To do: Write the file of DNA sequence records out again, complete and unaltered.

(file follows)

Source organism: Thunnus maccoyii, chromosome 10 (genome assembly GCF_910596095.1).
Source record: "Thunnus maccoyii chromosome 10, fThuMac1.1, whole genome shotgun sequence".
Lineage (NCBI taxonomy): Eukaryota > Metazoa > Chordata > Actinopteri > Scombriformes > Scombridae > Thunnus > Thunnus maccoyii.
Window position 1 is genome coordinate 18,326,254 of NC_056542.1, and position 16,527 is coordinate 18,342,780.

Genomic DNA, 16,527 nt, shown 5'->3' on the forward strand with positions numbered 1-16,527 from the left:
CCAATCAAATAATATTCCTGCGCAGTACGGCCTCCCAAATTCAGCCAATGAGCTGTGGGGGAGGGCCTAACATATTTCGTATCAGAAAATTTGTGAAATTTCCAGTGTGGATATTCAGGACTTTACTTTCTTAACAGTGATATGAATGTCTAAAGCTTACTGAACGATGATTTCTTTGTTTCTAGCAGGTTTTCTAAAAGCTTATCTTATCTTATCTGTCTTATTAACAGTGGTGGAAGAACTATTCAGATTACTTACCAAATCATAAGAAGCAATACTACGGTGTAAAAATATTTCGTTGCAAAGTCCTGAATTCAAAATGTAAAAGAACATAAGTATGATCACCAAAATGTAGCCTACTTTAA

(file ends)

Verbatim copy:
Source organism: Thunnus maccoyii, chromosome 10 (genome assembly GCF_910596095.1).
Source record: "Thunnus maccoyii chromosome 10, fThuMac1.1, whole genome shotgun sequence".
Lineage (NCBI taxonomy): Eukaryota > Metazoa > Chordata > Actinopteri > Scombriformes > Scombridae > Thunnus > Thunnus maccoyii.
Window position 1 is genome coordinate 18,326,254 of NC_056542.1, and position 16,527 is coordinate 18,342,780.

Genomic DNA, 16,527 nt, shown 5'->3' on the forward strand with positions numbered 1-16,527 from the left:
CCAATCAAATAATATTCCTGCGCAGTACGGCCTCCCAAATTCAGCCAATGAGCTGTGGGGGAGGGCCTAACATATTTCGTATCAGAAAATTTGTGAAATTTCCAGTGTGGATATTCAGGACTTTACTTTCTTAACAGTGATATGAATGTCTAAAGCTTACTGAACGATGATTTCTTTGTTTCTAGCAGGTTTTCTAAAAGCTTATCTTATCTTATCTGTCTTATTAACAGTGGTGGAAGAACTATTCAGATTACTTACCAAATCATAAGAAGCAATACTACGGTGTAAAAATATTTCGTTGCAAAGTCCTGAATTCAAAATGTAAAAGAACATAAGTATGATCACCAAAATGTAGCCTACTTTAA